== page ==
This article summarizes recent literature surrounding the use of tolvaptan for acute heart failure.
Elevated ventricular filling pressures (ie, congestion) are the primary reason for hospitalization in patients with acute heart failure (AHF). Despite the use of diuretics and vasodilators targeting decongestion, congestion persists in many AHF patients at hospital discharge and has been associated with increased morbidity and mortality. Furthermore, many patients with AHF are relatively resistant to the effect of loop diuretics, particularly those with chronic kidney disease and hyponatremia.
The oral vasopressin-2 receptor antagonist tolvaptan inhibits the action of antidiuretic hormone and leads to the loss of free water (aquaresis) in patients with HF. The large-scale Efficacy of Vasopressin Antagonist in Heart Failure Outcome Study with Tolvaptan (EVEREST) trial failed to demonstrate the superiority of tolvaptan over placebo in terms of long-term clinical outcomes, yet patients randomized relatively early during their hospitalization were more likely to show improvement in symptoms with tolvaptan. These data suggest the hypothesis that in select AHF patients, early treatment with tolvaptan in addition to loop diuretics may improve congestion and, therefore, may improve the symptoms of AHF. This hypothesis was put to the test in the recently conducted Targeting Acute Congestion with Tolvaptan in Congestive Heart Failure (TACTICS-HF) trial.1
This study randomized 257 patients within 24 hours of acute HF presentation to either 30 mg of tolvaptan or a placebo. The proportion of patients defined as responders (having a significant improvement in dyspnea without the need for rescue therapy or death) at 24 hours was 16% for tolvaptan and 20% for placebo. Dyspnea relief by Likert scale was similar between tolvaptan and placebo at 8 hours and at 24 hours. Need for rescue therapy was also similar at 24 hours.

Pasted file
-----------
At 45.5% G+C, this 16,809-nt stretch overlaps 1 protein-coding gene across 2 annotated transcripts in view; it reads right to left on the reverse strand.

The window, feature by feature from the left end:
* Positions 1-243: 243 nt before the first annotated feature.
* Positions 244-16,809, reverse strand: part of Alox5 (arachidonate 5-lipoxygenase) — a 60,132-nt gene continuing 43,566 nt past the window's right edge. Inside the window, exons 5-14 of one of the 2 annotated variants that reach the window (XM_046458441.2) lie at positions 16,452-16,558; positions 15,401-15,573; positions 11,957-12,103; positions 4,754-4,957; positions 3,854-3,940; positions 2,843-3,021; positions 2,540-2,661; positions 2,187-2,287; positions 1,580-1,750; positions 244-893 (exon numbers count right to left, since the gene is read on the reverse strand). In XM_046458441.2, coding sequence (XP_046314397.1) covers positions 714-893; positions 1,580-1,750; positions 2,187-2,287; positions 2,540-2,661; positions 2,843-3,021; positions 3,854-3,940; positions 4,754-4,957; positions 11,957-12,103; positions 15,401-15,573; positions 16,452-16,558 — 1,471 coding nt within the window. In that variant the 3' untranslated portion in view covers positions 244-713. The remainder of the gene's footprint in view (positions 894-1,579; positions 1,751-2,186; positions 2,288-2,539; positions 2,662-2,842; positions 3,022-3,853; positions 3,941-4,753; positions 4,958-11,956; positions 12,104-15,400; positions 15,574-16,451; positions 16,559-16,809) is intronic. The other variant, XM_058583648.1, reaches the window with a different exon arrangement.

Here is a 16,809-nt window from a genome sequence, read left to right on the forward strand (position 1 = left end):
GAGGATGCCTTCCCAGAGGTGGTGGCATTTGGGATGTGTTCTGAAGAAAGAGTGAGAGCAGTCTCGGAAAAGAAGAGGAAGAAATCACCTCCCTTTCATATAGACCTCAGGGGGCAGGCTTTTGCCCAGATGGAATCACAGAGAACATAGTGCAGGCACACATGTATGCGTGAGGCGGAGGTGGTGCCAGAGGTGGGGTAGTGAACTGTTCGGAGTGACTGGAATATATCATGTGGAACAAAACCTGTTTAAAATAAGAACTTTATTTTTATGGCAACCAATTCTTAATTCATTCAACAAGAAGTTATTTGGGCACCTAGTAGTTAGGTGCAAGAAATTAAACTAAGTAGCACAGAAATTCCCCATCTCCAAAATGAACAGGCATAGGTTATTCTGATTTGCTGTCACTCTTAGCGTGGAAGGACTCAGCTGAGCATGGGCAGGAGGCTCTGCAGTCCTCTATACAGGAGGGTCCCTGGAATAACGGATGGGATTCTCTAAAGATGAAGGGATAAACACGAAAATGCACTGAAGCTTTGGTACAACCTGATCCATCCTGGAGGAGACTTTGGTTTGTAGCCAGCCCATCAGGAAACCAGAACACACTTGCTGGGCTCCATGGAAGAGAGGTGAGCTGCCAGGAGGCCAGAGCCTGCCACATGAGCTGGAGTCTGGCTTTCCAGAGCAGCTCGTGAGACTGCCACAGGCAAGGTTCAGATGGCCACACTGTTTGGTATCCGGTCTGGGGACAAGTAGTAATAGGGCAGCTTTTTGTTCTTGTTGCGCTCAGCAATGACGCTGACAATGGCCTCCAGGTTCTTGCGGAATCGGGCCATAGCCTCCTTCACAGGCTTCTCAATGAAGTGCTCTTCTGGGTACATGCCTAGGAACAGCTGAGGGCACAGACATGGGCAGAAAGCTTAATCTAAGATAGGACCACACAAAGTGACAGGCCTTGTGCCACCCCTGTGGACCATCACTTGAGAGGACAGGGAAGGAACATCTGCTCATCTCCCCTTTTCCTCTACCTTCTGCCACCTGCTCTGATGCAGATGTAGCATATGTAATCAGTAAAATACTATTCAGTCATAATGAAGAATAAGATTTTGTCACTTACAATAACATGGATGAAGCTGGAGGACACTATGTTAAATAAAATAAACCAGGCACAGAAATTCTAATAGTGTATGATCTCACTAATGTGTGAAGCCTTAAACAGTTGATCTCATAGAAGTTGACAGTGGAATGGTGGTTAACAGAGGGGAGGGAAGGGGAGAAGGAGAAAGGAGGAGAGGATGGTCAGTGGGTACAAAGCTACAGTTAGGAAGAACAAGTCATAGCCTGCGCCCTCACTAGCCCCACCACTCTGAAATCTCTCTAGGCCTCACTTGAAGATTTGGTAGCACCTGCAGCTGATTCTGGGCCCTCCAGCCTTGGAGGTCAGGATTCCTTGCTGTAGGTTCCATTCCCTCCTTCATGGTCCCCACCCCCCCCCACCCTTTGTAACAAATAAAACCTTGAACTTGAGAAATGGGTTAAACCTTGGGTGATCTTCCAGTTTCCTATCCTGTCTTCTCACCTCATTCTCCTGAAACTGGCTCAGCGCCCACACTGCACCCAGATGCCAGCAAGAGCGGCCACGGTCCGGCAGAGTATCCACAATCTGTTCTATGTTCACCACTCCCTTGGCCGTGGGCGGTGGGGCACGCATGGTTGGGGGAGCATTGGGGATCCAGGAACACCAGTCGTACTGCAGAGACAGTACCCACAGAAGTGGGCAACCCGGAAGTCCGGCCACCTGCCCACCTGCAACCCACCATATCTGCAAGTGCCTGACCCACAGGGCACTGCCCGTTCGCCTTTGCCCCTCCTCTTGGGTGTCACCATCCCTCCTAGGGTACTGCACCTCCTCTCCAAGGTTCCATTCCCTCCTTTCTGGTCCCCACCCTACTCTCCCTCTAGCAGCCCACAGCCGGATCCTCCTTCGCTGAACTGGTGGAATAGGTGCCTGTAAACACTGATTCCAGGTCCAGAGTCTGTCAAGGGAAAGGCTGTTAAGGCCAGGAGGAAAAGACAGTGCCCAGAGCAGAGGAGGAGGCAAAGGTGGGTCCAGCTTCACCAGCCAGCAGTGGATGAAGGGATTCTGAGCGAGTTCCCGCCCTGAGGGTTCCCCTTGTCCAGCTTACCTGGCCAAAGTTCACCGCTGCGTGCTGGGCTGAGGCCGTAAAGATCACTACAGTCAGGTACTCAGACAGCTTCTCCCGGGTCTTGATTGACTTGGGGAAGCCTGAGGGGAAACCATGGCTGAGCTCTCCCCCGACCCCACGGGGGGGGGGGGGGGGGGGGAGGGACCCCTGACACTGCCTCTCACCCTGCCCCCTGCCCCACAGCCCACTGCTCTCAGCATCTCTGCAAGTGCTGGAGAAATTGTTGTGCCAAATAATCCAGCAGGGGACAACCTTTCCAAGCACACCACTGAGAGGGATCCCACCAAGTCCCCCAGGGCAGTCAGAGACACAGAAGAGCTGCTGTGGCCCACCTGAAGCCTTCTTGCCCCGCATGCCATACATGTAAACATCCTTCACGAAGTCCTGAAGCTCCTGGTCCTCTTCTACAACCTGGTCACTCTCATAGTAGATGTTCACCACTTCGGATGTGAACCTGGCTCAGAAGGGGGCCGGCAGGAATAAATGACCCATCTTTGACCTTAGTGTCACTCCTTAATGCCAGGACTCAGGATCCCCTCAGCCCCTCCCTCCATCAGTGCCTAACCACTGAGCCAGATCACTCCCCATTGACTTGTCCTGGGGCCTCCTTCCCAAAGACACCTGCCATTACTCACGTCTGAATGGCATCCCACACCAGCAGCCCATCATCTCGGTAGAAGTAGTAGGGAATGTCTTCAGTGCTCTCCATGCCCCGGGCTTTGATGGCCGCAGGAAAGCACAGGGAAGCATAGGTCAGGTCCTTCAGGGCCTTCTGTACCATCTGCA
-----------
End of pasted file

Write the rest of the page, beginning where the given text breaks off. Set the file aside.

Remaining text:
Results showed that tolvaptan did result in greater weight loss and net fluid loss as well as trends toward greater dyspnea improvement at 48 and 72 hours. However, patients treated with tolvaptan were more likely to experience worsening renal function during treatment. There were no differences in length of stay or post-discharge outcomes out to 30 days between the tolvaptan and placebo groups.
The findings echo earlier data demonstrating a disconnect between short-term fluid and weight loss and improvements in long-term clinical outcomes. However, the authors noted that it’s unclear whether this suggests that short-term decongestion is unrelated to long-term outcomes or that available therapies for decongestion are unable to alter longer-term outcomes. At the current cost of tolvaptan in the United States ( approximately $1200 for the 48-hour treatment tested in the TACTICS trial), the added value of this therapy in the clinical setting of AHF wouldn’t appear justified, nor would the present data seem to support an expansion of the role of tolvaptan in patients with AHF beyond the current FDA indication for hyponatremia.
Authors of an accompanying editorial noted that the TACTICS-HF trial “is an important report and perhaps the final dialogue for the drug tolvaptan and its role in HF.”2 They suggested that there’s no justification for additional study of tolvaptan’s effectiveness in acute or chronic HF. Further, they recommend that the use of tolvaptan be discouraged due to its lack of efficacy and high cost.